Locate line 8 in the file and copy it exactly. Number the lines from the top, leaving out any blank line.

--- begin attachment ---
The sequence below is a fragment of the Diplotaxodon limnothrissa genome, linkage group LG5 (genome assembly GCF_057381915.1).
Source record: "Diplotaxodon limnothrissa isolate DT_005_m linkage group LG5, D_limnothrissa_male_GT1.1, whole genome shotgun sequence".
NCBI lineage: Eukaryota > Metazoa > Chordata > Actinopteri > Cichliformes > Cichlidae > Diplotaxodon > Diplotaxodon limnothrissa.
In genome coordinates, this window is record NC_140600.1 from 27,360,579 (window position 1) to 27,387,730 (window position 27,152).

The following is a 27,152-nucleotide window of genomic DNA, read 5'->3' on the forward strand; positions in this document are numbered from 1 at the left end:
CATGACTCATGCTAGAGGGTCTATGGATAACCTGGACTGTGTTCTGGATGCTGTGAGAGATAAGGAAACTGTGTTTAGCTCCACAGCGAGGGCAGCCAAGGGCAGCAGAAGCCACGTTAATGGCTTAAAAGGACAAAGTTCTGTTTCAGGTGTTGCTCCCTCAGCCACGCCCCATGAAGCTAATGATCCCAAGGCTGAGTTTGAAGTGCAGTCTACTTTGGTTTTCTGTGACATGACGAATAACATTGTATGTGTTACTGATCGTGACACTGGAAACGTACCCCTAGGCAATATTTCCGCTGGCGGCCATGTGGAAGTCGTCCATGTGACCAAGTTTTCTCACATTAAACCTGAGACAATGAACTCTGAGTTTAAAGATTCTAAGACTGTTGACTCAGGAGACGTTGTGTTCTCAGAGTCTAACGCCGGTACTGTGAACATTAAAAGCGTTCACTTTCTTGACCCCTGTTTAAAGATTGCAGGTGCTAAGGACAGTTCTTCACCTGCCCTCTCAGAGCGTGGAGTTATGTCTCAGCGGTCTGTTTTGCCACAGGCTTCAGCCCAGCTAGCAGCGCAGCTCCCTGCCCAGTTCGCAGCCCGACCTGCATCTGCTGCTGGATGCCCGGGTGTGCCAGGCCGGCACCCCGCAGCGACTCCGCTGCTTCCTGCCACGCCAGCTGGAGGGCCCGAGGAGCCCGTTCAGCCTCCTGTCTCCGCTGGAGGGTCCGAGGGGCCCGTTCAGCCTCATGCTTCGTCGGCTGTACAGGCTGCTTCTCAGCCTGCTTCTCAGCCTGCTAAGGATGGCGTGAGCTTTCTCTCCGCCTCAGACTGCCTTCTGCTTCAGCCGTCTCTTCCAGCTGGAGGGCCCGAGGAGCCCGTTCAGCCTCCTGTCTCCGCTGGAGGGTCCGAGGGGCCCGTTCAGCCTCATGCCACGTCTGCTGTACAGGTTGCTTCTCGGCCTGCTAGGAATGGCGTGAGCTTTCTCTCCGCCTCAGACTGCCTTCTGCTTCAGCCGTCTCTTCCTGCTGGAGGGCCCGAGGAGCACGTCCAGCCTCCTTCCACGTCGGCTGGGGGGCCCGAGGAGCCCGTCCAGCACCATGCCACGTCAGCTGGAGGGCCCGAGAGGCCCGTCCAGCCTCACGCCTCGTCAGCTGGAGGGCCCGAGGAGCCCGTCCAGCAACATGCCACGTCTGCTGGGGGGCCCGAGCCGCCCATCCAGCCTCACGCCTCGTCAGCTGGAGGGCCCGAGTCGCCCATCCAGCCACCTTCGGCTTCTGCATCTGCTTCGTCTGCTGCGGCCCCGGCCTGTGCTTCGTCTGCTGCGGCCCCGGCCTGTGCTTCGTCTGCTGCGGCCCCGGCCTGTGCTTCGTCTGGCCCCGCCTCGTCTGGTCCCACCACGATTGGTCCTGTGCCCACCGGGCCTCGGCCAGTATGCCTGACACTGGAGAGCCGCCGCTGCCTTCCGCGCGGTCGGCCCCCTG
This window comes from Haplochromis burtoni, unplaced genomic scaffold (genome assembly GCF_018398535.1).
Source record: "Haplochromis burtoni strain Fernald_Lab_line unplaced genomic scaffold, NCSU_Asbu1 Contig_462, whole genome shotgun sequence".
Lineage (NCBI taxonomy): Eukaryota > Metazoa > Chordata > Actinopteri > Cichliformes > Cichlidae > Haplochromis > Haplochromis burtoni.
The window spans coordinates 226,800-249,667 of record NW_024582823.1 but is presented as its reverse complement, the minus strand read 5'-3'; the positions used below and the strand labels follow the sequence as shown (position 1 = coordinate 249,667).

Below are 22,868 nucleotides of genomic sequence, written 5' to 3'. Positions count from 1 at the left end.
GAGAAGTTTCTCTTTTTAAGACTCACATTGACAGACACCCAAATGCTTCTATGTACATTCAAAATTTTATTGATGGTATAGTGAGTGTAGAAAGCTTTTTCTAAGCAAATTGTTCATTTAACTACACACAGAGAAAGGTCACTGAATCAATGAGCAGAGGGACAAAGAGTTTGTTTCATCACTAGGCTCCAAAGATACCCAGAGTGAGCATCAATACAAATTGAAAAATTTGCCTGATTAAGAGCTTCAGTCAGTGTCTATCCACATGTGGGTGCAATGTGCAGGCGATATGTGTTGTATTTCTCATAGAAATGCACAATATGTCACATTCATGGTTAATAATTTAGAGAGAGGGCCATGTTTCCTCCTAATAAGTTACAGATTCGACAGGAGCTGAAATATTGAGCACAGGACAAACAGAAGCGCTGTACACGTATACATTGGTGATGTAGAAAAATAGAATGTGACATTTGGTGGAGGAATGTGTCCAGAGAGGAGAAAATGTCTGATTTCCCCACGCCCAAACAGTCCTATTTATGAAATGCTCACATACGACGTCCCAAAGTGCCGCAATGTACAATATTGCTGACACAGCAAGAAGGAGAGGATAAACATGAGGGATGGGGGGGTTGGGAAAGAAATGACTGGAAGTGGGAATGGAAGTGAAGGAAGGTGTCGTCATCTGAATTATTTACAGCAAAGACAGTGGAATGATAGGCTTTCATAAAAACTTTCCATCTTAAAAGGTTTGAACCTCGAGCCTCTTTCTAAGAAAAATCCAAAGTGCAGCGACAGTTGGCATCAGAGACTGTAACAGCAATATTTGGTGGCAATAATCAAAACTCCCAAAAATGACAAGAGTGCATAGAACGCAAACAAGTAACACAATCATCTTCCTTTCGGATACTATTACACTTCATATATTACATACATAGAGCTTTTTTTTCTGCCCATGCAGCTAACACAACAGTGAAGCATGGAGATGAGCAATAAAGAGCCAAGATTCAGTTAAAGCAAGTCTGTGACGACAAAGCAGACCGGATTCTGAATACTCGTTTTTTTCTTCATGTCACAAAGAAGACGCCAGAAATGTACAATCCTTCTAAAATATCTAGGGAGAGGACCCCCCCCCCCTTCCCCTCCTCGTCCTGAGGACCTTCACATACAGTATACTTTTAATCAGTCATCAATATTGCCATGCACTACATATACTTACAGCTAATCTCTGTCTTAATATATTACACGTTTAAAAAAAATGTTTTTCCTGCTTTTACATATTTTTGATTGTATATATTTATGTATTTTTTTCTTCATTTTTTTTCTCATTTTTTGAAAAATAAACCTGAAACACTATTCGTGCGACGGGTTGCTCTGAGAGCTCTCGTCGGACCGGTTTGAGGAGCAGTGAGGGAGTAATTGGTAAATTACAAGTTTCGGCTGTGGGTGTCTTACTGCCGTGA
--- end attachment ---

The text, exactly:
Source record: "Haplochromis burtoni strain Fernald_Lab_line unplaced genomic scaffold, NCSU_Asbu1 Contig_462, whole genome shotgun sequence".